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Advances in Breast Cancer Treatment

Improved surgical techniques and therapies improve outcomes, but the gold standard in effective breast cancer treatment is early detection.

Years ago, when a woman had breast cancer surgery, she would expect to live with either one or no breasts. Alternatively, she had the option to undergo extensive breast reconstruction, which often had poor results. Current advances in all aspects of breast cancer treatments and breast reconstruction have helped women with breast cancer live longer and with better outcomes. Breast cancer treatment previously focused on surgery alone, removing the breast, muscle, and lymph nodes. As the field evolved, there has been an acknowledgement that the breast is closely tied to femininity, and preserving natural appearance of the breast is an integral part of treatment. “Surgical techniques available today allow women to wake up after surgery feeling much closer to their pre-surgical state,” says Rachel Warren, M.D., a fellowship-trained breast surgical oncologist with Texas Breast Specialists. “This allows patients to have a more positive experience as they navigate treatment and recovery.”

Dr. Warren commonly uses a hidden scar approach in breast surgery. This involves operating from more aesthetically pleasing locations, such as a natural fold in the breast or around the areola when appropriate. She often performs lumpectomies with local tissue rearrangements to preserve shape of the breast and works with a plastic surgeon, combining her tumor removal surgery with a plastic surgeon’s oncoplastic techniques to lift and reduce the breast. For mastectomy patients who qualify, Dr. Warren can perform nipple-sparing mastectomies that allow for nipple preservation. Tissue-based reconstruction has improved significantly, giving women after mastectomy options to avoid implants. “Current breast cancer surgery techniques focus on ways to decrease surgical interventions without compromising oncological outcomes,” Dr. Warren says. “Most surgical advances that have been made have breast surgeons asking the question, ‘Is more surgery really better?’ Research is allowing us to reduce negative surgical outcomes, such as lymphedema, by performing targeted surgical approaches when applicable.”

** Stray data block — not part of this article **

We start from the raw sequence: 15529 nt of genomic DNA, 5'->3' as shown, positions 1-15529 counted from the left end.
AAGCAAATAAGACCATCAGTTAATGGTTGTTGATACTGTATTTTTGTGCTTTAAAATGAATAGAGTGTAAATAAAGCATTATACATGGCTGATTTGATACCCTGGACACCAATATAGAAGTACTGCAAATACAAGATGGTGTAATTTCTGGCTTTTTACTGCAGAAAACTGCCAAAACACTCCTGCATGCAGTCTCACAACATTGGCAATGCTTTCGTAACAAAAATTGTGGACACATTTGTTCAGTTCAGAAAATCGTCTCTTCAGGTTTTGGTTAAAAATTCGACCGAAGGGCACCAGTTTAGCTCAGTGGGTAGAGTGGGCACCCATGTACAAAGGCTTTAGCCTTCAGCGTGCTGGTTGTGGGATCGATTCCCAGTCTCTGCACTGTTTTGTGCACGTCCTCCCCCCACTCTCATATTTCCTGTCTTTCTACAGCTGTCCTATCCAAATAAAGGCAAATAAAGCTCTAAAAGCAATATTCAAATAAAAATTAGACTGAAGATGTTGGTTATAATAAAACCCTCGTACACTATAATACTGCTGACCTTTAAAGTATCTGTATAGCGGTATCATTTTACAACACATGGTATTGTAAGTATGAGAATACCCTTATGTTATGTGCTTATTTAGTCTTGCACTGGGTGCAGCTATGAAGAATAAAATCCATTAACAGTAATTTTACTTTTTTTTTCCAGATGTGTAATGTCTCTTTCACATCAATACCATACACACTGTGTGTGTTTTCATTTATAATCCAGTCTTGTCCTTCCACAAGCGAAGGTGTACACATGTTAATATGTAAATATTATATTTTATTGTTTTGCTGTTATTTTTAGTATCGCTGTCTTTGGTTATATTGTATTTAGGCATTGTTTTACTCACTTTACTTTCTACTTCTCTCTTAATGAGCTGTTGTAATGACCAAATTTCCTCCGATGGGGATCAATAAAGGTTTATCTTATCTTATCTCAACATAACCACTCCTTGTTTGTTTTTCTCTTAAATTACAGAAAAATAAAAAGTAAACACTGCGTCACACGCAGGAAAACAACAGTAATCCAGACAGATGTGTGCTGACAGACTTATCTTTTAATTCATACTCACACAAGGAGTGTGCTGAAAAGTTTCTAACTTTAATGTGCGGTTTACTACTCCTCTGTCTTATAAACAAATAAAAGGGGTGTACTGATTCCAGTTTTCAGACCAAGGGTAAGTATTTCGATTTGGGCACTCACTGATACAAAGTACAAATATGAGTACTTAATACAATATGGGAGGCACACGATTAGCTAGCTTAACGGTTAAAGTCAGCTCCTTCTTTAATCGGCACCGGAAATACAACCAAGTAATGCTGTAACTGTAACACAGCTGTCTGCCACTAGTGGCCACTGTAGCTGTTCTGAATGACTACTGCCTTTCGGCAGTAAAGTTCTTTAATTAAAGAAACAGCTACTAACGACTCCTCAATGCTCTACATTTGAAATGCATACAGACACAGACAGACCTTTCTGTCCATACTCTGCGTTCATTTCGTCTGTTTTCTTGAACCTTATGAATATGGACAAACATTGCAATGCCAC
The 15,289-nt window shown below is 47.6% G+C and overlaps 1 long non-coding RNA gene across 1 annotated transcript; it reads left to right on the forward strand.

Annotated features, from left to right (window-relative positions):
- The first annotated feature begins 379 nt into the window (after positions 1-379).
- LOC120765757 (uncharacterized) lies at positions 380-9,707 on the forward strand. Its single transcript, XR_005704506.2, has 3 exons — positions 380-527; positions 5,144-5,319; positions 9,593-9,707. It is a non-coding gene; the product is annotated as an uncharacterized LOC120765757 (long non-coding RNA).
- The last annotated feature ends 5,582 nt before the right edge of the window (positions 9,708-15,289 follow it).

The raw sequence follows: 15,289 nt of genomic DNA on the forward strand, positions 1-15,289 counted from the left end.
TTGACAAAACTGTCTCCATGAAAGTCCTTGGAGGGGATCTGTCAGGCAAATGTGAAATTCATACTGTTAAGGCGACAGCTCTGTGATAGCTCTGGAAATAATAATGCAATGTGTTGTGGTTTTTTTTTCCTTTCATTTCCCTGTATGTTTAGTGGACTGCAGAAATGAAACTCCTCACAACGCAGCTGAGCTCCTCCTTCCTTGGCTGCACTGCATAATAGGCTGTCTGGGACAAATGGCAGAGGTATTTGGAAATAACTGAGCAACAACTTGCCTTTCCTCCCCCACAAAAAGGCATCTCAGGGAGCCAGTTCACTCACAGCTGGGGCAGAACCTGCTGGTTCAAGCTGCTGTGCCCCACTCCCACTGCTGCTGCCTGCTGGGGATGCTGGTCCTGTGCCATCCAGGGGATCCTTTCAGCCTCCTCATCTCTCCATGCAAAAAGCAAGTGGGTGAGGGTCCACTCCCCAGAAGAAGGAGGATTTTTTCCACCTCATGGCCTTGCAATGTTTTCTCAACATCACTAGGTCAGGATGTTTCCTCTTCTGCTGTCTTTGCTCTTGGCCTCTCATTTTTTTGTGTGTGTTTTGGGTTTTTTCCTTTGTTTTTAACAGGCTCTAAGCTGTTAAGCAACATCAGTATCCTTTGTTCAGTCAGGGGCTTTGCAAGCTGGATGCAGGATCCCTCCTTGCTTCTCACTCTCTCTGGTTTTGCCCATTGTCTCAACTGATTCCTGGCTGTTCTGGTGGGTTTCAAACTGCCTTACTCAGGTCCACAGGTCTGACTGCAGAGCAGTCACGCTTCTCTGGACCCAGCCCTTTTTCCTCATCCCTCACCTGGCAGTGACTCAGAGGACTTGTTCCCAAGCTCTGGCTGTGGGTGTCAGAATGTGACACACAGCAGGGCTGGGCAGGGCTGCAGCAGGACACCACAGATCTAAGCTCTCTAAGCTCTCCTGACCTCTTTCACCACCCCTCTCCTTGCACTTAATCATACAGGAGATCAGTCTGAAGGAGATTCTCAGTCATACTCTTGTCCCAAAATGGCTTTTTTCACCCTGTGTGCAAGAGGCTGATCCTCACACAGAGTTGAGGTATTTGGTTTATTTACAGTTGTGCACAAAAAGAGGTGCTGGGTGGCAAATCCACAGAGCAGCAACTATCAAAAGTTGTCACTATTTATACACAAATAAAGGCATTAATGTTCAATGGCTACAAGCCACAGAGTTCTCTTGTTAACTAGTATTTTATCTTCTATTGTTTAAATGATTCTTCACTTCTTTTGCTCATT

Dr. Amelia Tower, a fellowship-trained breast surgical oncologist with Choice Cancer Care, was among the first surgeons in Dallas to become hidden scar certified. In some cases, her patients look as if they never had breast surgery, even though it was a critical surgery needed to remove a cancerous tumor. “Some patients can have a mastectomy and breast reconstruction in one day,” Dr. Tower says. “This has been a game-changer for women because everything is done at once, removing the anxiety associated with the constant reminder about breast cancer.”

The earlier cancerous cells and tumors are found, the more likely breast cancer treatments will be effective. Therefore, mammograms remain the preferred method of breast cancer screening. In some cases, mammograms and an MRI are needed for effective screening. When breast cancer is detected early and is in the localized stage, the five-year relative survival rate is high. For women with a direct family history of breast cancer, genetic testing is also a way to measure risk and make decisions about prevention. Newer genetic testing technologies and panels are available, and some insurance companies are now covering cover genetic testing. Most often, women with a parent or one other relative with breast or ovarian cancer or metastatic cancer can get genetic testing covered by insurance. 

As a breast specialist, one of Dr. Warren’s focuses is on educating women about how to identify elevated risk and then using strategies to reduce risk or detect cancer at earlier stages. “Many women fall into the category of elevated risk for developing breast cancer,” she says. “Certain factors that aren’t modifiable, such as family history and dense breast tissue, will lead to an elevated lifetime risk of developing breast cancer. Clustering of cancer in the family may lead to recommendation for genetic testing, which has become more affordable and accessible since 2015. Nothing has replaced the mammogram as the gold standard for early detection of breast cancer.”

Dr. Tower is among several breast surgeons in the Dallas to use the FDA-approved SAVI SCOUT® reflector implant for wire-free breast tumor localization. It allows the physician to mark a biopsy or lumpectomy site to precisely target the affected tissue and pinpoint its location, resulting in a more successful surgery for tumor removal and optimized breast conservation. The reflector is smaller than a grain of rice and non-radioactive, and the patient doesn’t feel the reflector regardless of how long it is left in the breast. “A woman can’t always feel an abnormality,” Dr. Tower says. “That’s the importance of a mammogram—to detect the abnormality early. When we place the wire at the site where the abnormality was detected, the surgery is more accurate, and we can remove less tissue. Breast cancer can be a very emotional diagnosis, and advances like this can help, so that a patient knows everything is being done to eliminate the cancer and provide the opportunity for a more natural-looking appearance.”


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